Flatstrike December 3, 2004 1:34 PM

You do realize that laws only work when they are enforced by the police or government. None of that is really happening. Also remember that the laws of one country do not apply to all either.

What end result does that leave? Massive blacklists against IP blocks are the trend right now, China, S.Korea, Eastern Europe.

In the end result, this leaves with a few choices…you can use machines to get rid of the spam. You can try and get ISP’s to pull their cash-cow spammers. Or you can soak up the spammers bandwidth until they are broke and the idiots who click on the stuff go away.

Some call hitting spammers back vigilantism, others call it self-defense.

John David Galt December 5, 2004 1:32 PM

Most major ISPs are already using blacklists — several of which are publicly available — to block all attempts to connect to known spammer IP addresses (both those that originate large amounts of spam, DOS attacks, etc. and those that host web sites advertised in spam).
Therefore the most likely result of this tactic will be that anybody who uses the “vigilante” screen saver will get himself, or his ISP, blacklisted. While this is rather amusing, it also hurts bystanders. I sure hope nobody does it from my ISP.
As for vigilantes in general, I mostly agree with Bruce. Yes, there are situations where there is no effective law and mob violence is the only way — for example, last year’s coup in Georgia. But as John Locke showed, going that route carries a huge price in blood and treasure, and should only be considered in desperate, life-and-death situations. Spam and hackers just aren’t in that league, even if they shut down the whole Internet.

Tom Stalzer December 7, 2004 11:09 AM

I just go after them the old fashioned way. The tools are there, free, take a little effort to learn, and when I track them down, I report them, to ISPs, administrators, prosecutors. I’ve even got phone companies involved, local BBBs, your imagination can go a long way. It works. It gets accounts shut down, and eventually, sued. It takes time, and yes, patience, but it’s like inertia. I can’t clean up the whole thing, but I get a spot, you get a spot, she gets another….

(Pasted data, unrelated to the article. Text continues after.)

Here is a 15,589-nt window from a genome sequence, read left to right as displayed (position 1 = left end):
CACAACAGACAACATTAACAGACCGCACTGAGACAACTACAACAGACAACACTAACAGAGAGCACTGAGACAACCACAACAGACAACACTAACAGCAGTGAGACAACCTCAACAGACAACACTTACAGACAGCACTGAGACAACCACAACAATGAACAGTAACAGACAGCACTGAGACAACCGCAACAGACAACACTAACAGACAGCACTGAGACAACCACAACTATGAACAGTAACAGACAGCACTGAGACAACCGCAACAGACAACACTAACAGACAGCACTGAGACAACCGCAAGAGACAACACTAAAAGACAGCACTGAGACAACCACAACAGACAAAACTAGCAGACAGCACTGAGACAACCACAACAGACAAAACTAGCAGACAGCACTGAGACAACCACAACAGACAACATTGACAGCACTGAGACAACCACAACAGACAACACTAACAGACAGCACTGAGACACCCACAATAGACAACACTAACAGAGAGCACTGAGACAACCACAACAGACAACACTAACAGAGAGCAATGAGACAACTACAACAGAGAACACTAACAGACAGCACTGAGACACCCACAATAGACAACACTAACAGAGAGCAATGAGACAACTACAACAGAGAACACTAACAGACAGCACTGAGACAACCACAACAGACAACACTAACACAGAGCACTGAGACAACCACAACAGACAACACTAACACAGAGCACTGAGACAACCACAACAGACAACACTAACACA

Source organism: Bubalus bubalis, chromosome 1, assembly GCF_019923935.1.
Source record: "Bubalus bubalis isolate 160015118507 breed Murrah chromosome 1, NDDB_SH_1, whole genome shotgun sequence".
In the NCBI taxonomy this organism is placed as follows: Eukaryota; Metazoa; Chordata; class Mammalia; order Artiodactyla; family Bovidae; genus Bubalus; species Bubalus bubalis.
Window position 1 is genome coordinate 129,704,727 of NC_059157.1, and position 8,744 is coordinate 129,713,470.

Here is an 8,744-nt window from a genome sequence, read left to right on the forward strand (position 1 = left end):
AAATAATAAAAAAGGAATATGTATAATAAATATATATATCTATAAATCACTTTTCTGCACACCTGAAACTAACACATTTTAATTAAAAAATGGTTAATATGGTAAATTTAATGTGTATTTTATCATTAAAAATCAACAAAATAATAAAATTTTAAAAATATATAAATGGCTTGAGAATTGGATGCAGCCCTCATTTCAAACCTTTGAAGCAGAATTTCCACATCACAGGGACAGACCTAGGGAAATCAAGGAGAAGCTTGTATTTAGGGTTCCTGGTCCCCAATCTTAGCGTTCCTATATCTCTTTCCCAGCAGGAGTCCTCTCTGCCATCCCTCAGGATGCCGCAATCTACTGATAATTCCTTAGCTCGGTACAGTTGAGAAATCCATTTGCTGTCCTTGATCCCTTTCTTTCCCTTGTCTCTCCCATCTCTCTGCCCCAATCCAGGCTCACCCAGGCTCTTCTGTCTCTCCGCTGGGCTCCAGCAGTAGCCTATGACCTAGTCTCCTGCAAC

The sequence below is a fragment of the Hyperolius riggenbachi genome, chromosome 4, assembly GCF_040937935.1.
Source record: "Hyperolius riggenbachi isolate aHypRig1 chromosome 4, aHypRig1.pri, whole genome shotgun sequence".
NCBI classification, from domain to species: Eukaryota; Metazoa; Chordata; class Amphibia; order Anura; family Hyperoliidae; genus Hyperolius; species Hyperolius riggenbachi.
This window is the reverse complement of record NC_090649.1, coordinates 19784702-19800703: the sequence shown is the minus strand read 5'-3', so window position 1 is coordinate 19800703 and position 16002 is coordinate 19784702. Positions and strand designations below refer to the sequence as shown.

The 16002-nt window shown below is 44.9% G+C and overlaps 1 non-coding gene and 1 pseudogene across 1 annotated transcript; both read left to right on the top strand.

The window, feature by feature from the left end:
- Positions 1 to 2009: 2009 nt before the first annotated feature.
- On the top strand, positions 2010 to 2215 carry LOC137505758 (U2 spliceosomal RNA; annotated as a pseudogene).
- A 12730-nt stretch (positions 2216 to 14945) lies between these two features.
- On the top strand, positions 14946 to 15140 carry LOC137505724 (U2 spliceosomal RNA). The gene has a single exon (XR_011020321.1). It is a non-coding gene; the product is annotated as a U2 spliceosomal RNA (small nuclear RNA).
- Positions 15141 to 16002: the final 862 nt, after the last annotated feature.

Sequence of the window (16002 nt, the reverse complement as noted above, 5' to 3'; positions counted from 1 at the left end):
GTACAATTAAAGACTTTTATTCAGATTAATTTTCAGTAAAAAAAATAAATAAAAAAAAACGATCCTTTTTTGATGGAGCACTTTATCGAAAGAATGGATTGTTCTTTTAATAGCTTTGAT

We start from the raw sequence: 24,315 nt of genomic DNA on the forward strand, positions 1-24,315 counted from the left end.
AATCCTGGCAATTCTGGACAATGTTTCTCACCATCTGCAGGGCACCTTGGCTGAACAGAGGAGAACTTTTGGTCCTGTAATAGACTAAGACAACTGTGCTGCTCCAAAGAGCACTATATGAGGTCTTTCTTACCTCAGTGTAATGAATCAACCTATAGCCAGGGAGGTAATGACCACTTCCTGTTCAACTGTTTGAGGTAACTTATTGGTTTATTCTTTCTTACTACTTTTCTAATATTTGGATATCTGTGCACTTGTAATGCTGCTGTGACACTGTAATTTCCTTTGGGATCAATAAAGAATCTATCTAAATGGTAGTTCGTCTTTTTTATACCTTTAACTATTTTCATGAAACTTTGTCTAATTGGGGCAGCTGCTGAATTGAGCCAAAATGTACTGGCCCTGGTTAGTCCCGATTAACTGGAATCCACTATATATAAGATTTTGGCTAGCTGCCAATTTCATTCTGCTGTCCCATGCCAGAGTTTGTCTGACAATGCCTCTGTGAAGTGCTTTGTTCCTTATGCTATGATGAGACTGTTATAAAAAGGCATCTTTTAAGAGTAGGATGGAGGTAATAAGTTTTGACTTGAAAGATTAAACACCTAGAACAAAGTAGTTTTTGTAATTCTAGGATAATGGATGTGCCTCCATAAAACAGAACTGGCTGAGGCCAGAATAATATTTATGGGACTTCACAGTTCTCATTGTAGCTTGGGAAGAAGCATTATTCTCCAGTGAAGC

Legal, absolutely. You have the evidence, you pass it to proper authorities, and they act, within their limits, and with any other evidence they obtain; You are NOT a vigilante – you are a responsible citizen! When enough of you act, the authorities will act.

Spoofs, IP masking, other methods, yes, they are like their offense and defense. But they have their plays, I have mine. As a team effort, ISPs and other parties use resources and skills I don’t have. I may not get him, but somebody else might. And I DON’T think there’s going to be any lack of “evidence” to work with.

Moral, well, you’re not playing “Lone Ranger”. If the powers that be decide they can’t make a case, you still havn’t gone “over the line”, so no harm, no foul. This is about doing the right thing, the right way. And you won’t be acting alone. So I don’t see a qualm in the world.

And I’ll be honest, It’s fun! I love getting a spammer’s account whacked! It’s the last “big game hunting” you can have today, the world is yours to roam, and there’s no bag limit!

Although the spam for me has dwindled to next to nothing. (KOW) If there’s a list, a REAL list the spammers know not to mail to, then surely I must be on it by now! And that’s fine by me, too.

lotus December 7, 2004 5:54 PM

Don’t you think that there’s a contradiction between promoting civil disobedience of unjust laws on one hand and promoting reliance on the law to create justice on the other hand?

If we want justice and democracy, our only choice is to create it ourselves. Our leaders have demonstrated time and again that they have no interest in doing so.

Anonymous May 4, 2006 5:12 PM

Something needs to be done coz they have just release ADSL Max 8mbps on the world and its going to just et worse! The worst thing is the British Telecom are billing my ISP for the DOS traffic and in turn my ISP bills me! They have already warned that I’m not econimicaly viable :/
I blame those looking after our border routers. Big telecos dont care because they are billing everyone for it but concider this if they billed your phone for th fact that it rang wouldn’t you be mad? Someone needs to start taking their ISPs to the law courts!!!